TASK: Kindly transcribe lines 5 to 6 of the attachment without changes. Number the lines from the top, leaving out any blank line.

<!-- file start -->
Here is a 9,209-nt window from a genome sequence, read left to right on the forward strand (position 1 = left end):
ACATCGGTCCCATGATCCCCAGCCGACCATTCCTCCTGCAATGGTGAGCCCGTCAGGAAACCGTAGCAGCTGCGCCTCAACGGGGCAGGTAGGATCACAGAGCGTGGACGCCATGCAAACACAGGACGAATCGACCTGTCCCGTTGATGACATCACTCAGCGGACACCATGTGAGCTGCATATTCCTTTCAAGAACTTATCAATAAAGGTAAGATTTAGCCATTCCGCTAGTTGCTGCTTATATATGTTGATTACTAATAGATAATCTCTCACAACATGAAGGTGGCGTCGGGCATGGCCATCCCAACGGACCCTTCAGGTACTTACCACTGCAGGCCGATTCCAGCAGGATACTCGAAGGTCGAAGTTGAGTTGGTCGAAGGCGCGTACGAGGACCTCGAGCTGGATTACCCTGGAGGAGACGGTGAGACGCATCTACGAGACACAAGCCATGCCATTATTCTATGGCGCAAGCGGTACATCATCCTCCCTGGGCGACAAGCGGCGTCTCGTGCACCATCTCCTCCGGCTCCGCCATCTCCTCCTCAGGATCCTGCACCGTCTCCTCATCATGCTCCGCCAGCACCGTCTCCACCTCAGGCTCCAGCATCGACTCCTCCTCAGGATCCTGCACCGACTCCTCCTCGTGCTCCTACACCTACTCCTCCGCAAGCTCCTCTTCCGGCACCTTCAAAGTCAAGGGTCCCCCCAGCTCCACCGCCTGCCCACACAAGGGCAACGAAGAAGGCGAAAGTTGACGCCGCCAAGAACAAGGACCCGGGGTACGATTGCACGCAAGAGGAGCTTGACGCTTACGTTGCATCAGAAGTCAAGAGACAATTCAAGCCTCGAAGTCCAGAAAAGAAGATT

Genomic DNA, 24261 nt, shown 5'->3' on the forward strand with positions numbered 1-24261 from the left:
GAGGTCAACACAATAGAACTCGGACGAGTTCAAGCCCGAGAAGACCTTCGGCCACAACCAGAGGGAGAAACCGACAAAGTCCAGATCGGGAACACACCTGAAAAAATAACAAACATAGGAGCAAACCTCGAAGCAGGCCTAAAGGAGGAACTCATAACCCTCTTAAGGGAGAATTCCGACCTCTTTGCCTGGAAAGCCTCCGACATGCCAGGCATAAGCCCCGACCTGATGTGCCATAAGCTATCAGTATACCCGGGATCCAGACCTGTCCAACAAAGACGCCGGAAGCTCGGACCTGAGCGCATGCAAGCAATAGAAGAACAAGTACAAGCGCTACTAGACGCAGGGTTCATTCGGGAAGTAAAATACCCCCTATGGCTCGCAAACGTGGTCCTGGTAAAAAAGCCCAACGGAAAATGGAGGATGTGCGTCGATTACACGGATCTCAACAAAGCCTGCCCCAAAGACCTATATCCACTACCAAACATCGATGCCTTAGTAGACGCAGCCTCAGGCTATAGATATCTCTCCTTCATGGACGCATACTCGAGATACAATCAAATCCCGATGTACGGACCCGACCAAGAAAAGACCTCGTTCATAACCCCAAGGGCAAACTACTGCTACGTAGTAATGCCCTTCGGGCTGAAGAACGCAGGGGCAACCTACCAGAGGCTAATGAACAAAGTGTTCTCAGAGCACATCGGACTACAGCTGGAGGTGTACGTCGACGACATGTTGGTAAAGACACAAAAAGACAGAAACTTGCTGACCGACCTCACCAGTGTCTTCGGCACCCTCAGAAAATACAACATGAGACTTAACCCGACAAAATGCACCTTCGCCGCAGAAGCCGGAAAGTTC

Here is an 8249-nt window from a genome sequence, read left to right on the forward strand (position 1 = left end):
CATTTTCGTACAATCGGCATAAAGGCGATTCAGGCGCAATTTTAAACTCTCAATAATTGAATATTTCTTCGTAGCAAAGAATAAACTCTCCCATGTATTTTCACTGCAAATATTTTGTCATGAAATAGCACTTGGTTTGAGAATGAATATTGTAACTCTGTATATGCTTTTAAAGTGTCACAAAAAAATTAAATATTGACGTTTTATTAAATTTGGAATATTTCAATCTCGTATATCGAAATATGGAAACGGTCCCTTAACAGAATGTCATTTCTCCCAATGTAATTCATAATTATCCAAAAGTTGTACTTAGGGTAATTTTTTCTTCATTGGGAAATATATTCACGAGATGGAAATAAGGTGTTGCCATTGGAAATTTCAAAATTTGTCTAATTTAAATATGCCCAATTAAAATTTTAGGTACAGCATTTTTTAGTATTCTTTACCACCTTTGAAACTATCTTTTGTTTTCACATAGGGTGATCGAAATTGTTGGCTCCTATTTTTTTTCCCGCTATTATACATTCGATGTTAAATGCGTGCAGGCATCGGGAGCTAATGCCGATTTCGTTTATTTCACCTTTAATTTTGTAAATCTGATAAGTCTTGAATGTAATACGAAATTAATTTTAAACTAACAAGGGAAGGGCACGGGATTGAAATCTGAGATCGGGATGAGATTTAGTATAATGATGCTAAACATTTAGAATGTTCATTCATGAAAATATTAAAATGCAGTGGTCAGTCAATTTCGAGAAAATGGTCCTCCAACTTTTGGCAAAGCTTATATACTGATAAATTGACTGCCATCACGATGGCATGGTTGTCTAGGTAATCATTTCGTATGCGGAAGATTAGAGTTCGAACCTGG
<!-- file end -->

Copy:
Here is an 8249-nt window from a genome sequence, read left to right on the forward strand (position 1 = left end):
CATTTTCGTACAATCGGCATAAAGGCGATTCAGGCGCAATTTTAAACTCTCAATAATTGAATATTTCTTCGTAGCAAAGAATAAACTCTCCCATGTATTTTCACTGCAAATATTTTGTCATGAAATAGCACTTGGTTTGAGAATGAATATTGTAACTCTGTATATGCTTTTAAAGTGTCACAAAAAAATTAAATATTGACGTTTTATTAAATTTGGAATATTTCAATCTCGTATATCGAAATATGGAAACGGTCCCTTAACAGAATGTCATTTCTCCCAATGTAATTCATAATTATCCAAAAGTTGTACTTAGGGTAATTTTTTCTTCATTGGGAAATATATTCACGAGATGGAAATAAGGTGTTGCCATTGGAAATTTCAAAATTTGTCTAATTTAAATATGCCCAATTAAAATTTTAGGTACAGCATTTTTTAGTATTCTTTACCACCTTTGAAACTATCTTTTGTTTTCACATAGGGTGATCGAAATTGTTGGCTCCTATTTTTTTTCCCGCTATTATACATTCGATGTTAAATGCGTGCAGGCATCGGGAGCTAATGCCGATTTCGTTTATTTCACCTTTAATTTTGTAAATCTGATAAGTCTTGAATGTAATACGAAATTAATTTTAAACTAACAAGGGAAGGGCACGGGATTGAAATCTGAGATCGGGATGAGATTTAGTATAATGATGCTAAACATTTAGAATGTTCATTCATGAAAATATTAAAATGCAGTGGTCAGTCAATTTCGAGAAAATGGTCCTCCAACTTTTGGCAAAGCTTATATACTGATAAATTGACTGCCATCACGATGGCATGGTTGTCTAGGTAATCATTTCGTATGCGGAAGATTAGAGTTCGAACCTGG